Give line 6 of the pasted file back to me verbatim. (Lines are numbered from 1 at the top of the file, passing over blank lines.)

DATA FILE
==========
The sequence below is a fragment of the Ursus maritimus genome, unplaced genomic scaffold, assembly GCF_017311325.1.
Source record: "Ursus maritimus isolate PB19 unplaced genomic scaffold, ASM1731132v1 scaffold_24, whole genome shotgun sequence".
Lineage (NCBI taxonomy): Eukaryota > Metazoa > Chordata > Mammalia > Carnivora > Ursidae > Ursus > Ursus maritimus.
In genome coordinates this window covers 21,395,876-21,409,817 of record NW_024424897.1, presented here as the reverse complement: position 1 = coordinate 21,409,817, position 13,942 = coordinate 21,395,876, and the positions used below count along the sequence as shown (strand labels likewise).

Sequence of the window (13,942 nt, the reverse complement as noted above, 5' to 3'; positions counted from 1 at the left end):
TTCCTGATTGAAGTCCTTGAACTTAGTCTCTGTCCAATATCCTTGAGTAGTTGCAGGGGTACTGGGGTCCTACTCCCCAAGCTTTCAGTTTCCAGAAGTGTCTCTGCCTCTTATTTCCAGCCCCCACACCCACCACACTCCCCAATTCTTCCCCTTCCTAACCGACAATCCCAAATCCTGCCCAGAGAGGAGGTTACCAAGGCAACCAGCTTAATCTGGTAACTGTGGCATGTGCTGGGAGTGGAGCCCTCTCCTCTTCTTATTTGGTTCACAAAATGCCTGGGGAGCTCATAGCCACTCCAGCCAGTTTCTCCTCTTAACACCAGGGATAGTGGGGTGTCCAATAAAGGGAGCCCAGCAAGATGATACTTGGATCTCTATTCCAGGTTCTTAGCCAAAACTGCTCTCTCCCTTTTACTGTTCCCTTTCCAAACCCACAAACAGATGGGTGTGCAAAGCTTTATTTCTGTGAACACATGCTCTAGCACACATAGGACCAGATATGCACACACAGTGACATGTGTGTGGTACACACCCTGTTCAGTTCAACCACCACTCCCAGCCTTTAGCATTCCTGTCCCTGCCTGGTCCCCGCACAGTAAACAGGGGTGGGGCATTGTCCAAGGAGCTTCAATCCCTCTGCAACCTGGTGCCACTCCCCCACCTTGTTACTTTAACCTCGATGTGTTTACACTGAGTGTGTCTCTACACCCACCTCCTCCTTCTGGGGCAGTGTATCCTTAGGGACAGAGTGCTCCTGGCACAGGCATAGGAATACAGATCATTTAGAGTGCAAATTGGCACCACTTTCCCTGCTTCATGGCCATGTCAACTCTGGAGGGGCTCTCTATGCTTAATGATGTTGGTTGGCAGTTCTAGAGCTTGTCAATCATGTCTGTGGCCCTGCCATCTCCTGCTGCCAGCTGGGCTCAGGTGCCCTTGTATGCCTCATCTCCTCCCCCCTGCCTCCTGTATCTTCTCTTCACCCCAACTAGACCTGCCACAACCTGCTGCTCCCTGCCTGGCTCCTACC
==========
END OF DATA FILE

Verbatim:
TTCCTGATTGAAGTCCTTGAACTTAGTCTCTGTCCAATATCCTTGAGTAGTTGCAGGGGTACTGGGGTCCTACTCCCCAAGCTTTCAGTTTCCAGAAGTGTCTCTGCCTCTTATTTCCAGCCCCCACACCCACCACACTCCCCAATTCTTCCCCTTCCTAACCGACAATCCCAAATCCTGCCCAGAGAGGAGGTTACCAAGGCAACCAGCTTAATCTGGTAACTGTGGCATGTGCTGGGAGTGGAGCCCTCTCCTCTTCTTATTTGGTTCACAAAATGCCTGGGGAGCTCATAGCCACTCCAGCCAGTTTCTCCTCTTAACACCAGGGATAGTGGGGTGTCCAATAAAGGGAGCCCAGCAAGATGATACTTGGATCTCTATTCCAGGTTCTTAGCCAAAACTGCTCTCTCCCTTTTACTGTTCCCTTTCCAAACCCACAAACAGATGGGTGTGCAAAGCTTTATTTCTGTGAACACATGCTCTAGCACACATAGGACCAGATATGCACACACAGTGACATGTGTGTGGTACACACCCTGTTCAGTTCAACCACCACTCCCAGCCTTTAGCATTCCTGTCCCTGCCTGGTCCCCGCACAGTAAACAGGGGTGGGGCATTGTCCAAGGAGCTTCAATCCCTCTGCAACCTGGTGCCACTCCCCCACCTTGTTACTTTAACCTCGATGTGTTTACACTGAGTGTGTCTCTACACCCACCTCCTCCTTCTGGGGCAGTGTATCCTTAGGGACAGAGTGCTCCTGGCACAGGCATAGGAATACAGATCATTTAGAGTGCAAATTGGCACCACTTTCCCTGCTTCATGGCCATGTCAACTCTGGAGGGGCTCTCTATGCTTAATGATGTTGGTTGGCAGTTCTAGAGCTTGTCAATCATGTCTGTGGCCCTGCCATCTCCTGCTGCCAGCTGGGCTCAGGTGCCCTTGTATGCCTCATCTCCTCCCCCCTGCCTCCTGTATCTTCTCTTCACCCCAACTAGACCTGCCACAACCTGCTGCTCCCTGCCTGGCTCCTACC